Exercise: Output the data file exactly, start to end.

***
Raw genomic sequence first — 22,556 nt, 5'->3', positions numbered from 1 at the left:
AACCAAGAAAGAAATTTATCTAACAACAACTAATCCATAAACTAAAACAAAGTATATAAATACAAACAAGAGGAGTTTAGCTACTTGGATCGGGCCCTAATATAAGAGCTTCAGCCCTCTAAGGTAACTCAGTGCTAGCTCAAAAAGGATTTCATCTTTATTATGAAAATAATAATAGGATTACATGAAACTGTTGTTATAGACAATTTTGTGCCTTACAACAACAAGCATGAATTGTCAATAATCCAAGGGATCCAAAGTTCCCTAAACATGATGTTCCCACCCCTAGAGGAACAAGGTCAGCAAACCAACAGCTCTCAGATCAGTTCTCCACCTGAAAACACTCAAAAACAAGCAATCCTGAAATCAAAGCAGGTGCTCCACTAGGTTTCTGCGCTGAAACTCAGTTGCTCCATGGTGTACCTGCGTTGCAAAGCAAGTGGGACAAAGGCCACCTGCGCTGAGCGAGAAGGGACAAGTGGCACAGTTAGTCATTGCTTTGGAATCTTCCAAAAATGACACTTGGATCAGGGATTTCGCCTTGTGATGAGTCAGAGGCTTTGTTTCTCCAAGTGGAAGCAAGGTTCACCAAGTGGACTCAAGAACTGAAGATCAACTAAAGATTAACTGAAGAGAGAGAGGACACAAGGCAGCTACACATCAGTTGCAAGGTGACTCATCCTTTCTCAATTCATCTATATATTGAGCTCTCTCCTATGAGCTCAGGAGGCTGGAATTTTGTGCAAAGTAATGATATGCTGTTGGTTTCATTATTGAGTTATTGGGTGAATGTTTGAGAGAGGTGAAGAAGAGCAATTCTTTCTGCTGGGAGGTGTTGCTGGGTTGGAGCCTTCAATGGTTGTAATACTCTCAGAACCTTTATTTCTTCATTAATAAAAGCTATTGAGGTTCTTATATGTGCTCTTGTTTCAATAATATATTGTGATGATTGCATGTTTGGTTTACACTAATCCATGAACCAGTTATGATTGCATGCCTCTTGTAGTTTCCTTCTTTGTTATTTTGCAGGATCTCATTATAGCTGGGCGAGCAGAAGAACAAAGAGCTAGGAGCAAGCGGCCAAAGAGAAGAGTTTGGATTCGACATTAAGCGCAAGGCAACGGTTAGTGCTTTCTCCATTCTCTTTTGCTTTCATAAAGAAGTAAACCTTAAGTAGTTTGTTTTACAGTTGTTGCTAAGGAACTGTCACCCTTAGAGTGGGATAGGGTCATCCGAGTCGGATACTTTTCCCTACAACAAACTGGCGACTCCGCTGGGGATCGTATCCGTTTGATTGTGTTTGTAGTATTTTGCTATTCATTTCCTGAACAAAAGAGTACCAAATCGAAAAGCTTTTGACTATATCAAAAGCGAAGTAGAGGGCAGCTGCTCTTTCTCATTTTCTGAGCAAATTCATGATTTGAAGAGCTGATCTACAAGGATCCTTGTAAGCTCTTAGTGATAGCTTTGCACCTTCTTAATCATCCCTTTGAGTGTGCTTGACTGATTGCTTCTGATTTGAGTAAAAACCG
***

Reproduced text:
Raw genomic sequence first — 22,556 nt, 5'->3', positions numbered from 1 at the left:
AACCAAGAAAGAAATTTATCTAACAACAACTAATCCATAAACTAAAACAAAGTATATAAATACAAACAAGAGGAGTTTAGCTACTTGGATCGGGCCCTAATATAAGAGCTTCAGCCCTCTAAGGTAACTCAGTGCTAGCTCAAAAAGGATTTCATCTTTATTATGAAAATAATAATAGGATTACATGAAACTGTTGTTATAGACAATTTTGTGCCTTACAACAACAAGCATGAATTGTCAATAATCCAAGGGATCCAAAGTTCCCTAAACATGATGTTCCCACCCCTAGAGGAACAAGGTCAGCAAACCAACAGCTCTCAGATCAGTTCTCCACCTGAAAACACTCAAAAACAAGCAATCCTGAAATCAAAGCAGGTGCTCCACTAGGTTTCTGCGCTGAAACTCAGTTGCTCCATGGTGTACCTGCGTTGCAAAGCAAGTGGGACAAAGGCCACCTGCGCTGAGCGAGAAGGGACAAGTGGCACAGTTAGTCATTGCTTTGGAATCTTCCAAAAATGACACTTGGATCAGGGATTTCGCCTTGTGATGAGTCAGAGGCTTTGTTTCTCCAAGTGGAAGCAAGGTTCACCAAGTGGACTCAAGAACTGAAGATCAACTAAAGATTAACTGAAGAGAGAGAGGACACAAGGCAGCTACACATCAGTTGCAAGGTGACTCATCCTTTCTCAATTCATCTATATATTGAGCTCTCTCCTATGAGCTCAGGAGGCTGGAATTTTGTGCAAAGTAATGATATGCTGTTGGTTTCATTATTGAGTTATTGGGTGAATGTTTGAGAGAGGTGAAGAAGAGCAATTCTTTCTGCTGGGAGGTGTTGCTGGGTTGGAGCCTTCAATGGTTGTAATACTCTCAGAACCTTTATTTCTTCATTAATAAAAGCTATTGAGGTTCTTATATGTGCTCTTGTTTCAATAATATATTGTGATGATTGCATGTTTGGTTTACACTAATCCATGAACCAGTTATGATTGCATGCCTCTTGTAGTTTCCTTCTTTGTTATTTTGCAGGATCTCATTATAGCTGGGCGAGCAGAAGAACAAAGAGCTAGGAGCAAGCGGCCAAAGAGAAGAGTTTGGATTCGACATTAAGCGCAAGGCAACGGTTAGTGCTTTCTCCATTCTCTTTTGCTTTCATAAAGAAGTAAACCTTAAGTAGTTTGTTTTACAGTTGTTGCTAAGGAACTGTCACCCTTAGAGTGGGATAGGGTCATCCGAGTCGGATACTTTTCCCTACAACAAACTGGCGACTCCGCTGGGGATCGTATCCGTTTGATTGTGTTTGTAGTATTTTGCTATTCATTTCCTGAACAAAAGAGTACCAAATCGAAAAGCTTTTGACTATATCAAAAGCGAAGTAGAGGGCAGCTGCTCTTTCTCATTTTCTGAGCAAATTCATGATTTGAAGAGCTGATCTACAAGGATCCTTGTAAGCTCTTAGTGATAGCTTTGCACCTTCTTAATCATCCCTTTGAGTGTGCTTGACTGATTGCTTCTGATTTGAGTAAAAACCG